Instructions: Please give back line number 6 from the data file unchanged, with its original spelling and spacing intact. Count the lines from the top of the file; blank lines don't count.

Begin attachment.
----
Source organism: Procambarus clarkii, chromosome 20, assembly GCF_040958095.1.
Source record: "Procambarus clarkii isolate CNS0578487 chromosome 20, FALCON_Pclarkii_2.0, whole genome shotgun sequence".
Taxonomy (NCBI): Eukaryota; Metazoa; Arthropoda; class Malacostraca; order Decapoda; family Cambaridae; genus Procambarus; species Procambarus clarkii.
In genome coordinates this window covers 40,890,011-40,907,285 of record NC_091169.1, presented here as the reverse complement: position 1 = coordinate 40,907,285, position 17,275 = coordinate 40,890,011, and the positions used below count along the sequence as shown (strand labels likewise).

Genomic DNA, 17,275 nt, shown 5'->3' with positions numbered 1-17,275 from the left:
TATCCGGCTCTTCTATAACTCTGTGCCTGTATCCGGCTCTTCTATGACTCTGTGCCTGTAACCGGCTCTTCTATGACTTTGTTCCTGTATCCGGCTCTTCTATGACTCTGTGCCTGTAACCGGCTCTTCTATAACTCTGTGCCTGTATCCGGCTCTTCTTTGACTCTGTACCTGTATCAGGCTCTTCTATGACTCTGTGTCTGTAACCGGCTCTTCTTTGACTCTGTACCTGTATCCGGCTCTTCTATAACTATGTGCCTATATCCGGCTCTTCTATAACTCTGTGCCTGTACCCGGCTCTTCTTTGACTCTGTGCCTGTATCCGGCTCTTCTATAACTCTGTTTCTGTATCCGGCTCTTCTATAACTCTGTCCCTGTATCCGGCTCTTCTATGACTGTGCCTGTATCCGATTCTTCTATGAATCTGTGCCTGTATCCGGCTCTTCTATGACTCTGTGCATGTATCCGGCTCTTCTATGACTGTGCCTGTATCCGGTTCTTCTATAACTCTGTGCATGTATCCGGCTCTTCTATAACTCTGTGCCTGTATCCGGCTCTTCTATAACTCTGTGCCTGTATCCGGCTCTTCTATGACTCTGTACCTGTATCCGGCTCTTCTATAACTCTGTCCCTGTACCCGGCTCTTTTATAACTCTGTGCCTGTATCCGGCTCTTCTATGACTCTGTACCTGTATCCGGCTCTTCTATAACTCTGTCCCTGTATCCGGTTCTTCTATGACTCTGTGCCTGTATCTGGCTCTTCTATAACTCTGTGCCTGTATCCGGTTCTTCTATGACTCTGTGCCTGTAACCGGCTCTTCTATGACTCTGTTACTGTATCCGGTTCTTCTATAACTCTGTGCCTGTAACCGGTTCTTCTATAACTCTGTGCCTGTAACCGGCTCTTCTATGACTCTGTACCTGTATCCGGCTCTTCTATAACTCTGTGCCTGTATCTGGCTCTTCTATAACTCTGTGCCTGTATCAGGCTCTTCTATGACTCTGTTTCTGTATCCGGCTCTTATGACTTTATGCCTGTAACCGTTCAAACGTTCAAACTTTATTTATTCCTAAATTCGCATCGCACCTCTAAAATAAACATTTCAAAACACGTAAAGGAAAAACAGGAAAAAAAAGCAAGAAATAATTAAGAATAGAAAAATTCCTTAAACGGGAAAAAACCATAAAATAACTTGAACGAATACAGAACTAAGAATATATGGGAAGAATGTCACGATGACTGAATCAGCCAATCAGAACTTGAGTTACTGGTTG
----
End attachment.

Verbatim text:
TATCCGGCTCTTCTATAACTCTGTGCCTGTATCCGGCTCTTCTATGACTCTGTGCCTGTAACCGGCTCTTCTATGACTTTGTTCCTGTATCCGGCTCTTCTATGACTCTGTGCCTGTAACCGGCTCTTCTATAACTCTGTGCCTGTATCCGGCTCTTCTTTGACTCTGTACCTGTATCAGGCTCTTCTATGACTCTGTGTCTGTAACCGGCTCTTCTTTGACTCTGTACCTGTATCCGGCTCTTCTATAACTATGTGCCTATATCCGGCTCTTCTATAACTCTGTGCCTGTACCCGGCTCTTCTTTGACTCTGTGCCTGTATCCGGCTCTTCTATAACTCTGTTTCTGTATCCGGCTCTTCTATAACTCTGTCCCTGTATCCGGCTCTTCTATGACTGTGCCTGTATCCGATTCTTCTATGAATCTGTGCCTGTATCCGGCTCTTCTATGACTCTGTGCATGTATCCGGCTCTTCTATGACTGTGCCTGTATCCGGTTCTTCTATAACTCTGTGCATGTATCCGGCTCTTCTATAACTCTGTGCCTGTATCCGGCTCTTCTATAACTCTGTGCCTGTATCCGGCTCTTCTATGACTCTGTACCTGTATCCGGCTCTTCTATAACTCTGTCCCTGTACCCGGCTCTTTTATAACTCTGTGCCTGTATCCGGCTCTTCTATGACTCTGTACCTGTATCCGGCTCTTCTATAACTCTGTCCCTGTATCCGGTTCTTCTATGACTCTGTGCCTGTATCTGGCTCTTCTATAACTCTGTGCCTGTATCCGGTTCTTCTATGACTCTGTGCCTGTAACCGGCTCTTCTATGACTCTGTTACTGTATCCGGTTCTTCTATAACTCTGTGCCTGTAACCGGTTCTTCTATAACTCTGTGCCTGTAACCGGCTCTTCTATGACTCTGTACCTGTATCCGGCTCTTCTATAACTCTGTGCCTGTATCTGGCTCTTCTATAACTCTGTGCCTGTATCAGGCTCTTCTATGACTCTGTTTCTGTATCCGGCTCTTATGACTTTATGCCTGTAACCGTTCAAACGTTCAAACTTTATTTATTCCTAAATTCGCATCGCACCTCTAAAATAAACATTTCAAAACACGTAAAGGAAAAACAGGAAAAAAAAGCAAGAAATAATTAAGAATAGAAAAATTCCTTAAACGGGAAAAAACCATAAAATAACTTGAACGAATACAGAACTAAGAATATATGGGAAGAATGTCACGATGACTGAATCAGCCAATCAGAACTTGAGTTACTGGTTG